Reduced cytotoxicity and enhanced bioactivity of cationic antimicrobial peptides liposomes in cell cultures and 3D epidermis model against HSV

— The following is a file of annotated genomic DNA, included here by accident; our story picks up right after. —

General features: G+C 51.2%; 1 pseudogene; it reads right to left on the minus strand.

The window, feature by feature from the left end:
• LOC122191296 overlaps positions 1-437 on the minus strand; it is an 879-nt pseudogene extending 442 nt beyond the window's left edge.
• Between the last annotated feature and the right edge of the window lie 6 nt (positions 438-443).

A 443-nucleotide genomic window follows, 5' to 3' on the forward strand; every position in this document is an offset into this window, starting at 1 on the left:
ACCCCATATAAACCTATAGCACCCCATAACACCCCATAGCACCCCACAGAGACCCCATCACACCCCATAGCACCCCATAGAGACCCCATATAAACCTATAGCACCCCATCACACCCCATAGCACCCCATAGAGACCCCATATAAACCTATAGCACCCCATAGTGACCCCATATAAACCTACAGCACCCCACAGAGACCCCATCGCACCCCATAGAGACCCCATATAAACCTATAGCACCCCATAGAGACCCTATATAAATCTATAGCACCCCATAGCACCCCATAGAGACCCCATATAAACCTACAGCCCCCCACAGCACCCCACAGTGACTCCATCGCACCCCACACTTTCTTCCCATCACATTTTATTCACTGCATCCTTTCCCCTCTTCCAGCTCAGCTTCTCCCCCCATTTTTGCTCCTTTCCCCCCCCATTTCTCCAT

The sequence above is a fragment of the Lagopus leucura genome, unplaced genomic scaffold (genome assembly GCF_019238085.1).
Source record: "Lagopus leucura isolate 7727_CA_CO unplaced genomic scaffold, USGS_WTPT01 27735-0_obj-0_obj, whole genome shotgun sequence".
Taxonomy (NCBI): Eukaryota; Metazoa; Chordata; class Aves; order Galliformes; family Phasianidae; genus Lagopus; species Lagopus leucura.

Cationic antimicrobial peptides (AMPs) are part of the innate immunity, and act against a wide variety of pathogenic microorganisms by perturbation of the microorganism's plasma membrane. Although attractive for clinical applications, these agents suffer from limited stability and activity in vivo, as well as non-specific interaction with host biological membranes, leading to cytotoxic adverse effects. We hypothesized that encapsulation of AMPs within liposomes could result in reduced cytotoxicity, and with enhanced stability as well as bioactivity against herpes simplex virus 1 (HSV-1). We formulated nano-sized liposomal formulations of LL-37 and indolicidin, and their physicochemical properties, cellular uptake, in vitro cytotoxicity and antiviral efficacy have been determined. Lower cytotoxicity of LL-37 liposomes was found in comparison to indolicidin liposomes attributed to the superior physicochemical properties, and to the different degree of interaction with the liposomal membrane. The disc-like shaped LL-37 liposomes (106.8 ± 10.1 nm, shelf-life stability of >1 year) were taken up more rapidly and to a significantly higher extent than the free peptide by human keratinocyte cell line (HaCaT), remained intact within the cells, followed by release of the active peptide within the cytoplasm and migration of the vesicles' lipids to the plasma membrane. LL-37 liposomes were found significantly less toxic than both the free agent and liposomal indolicidin. In the new 3D epidermis model (immortalized primary keratinocytes) liposomal LL-37 treatment (>20 mM), but not free LL-37, efficiently protected the epidermis, inhibiting HSV-1 infection. This positive antiviral effect was obtained with no cytotoxicity even at very high concentrations (400 mM). Thus, the antiviral activity of encapsulated LL-37 was significantly improved, expanding its therapeutic window. Liposomal LL-37 appears to be a promising delivery system for HSV therapy.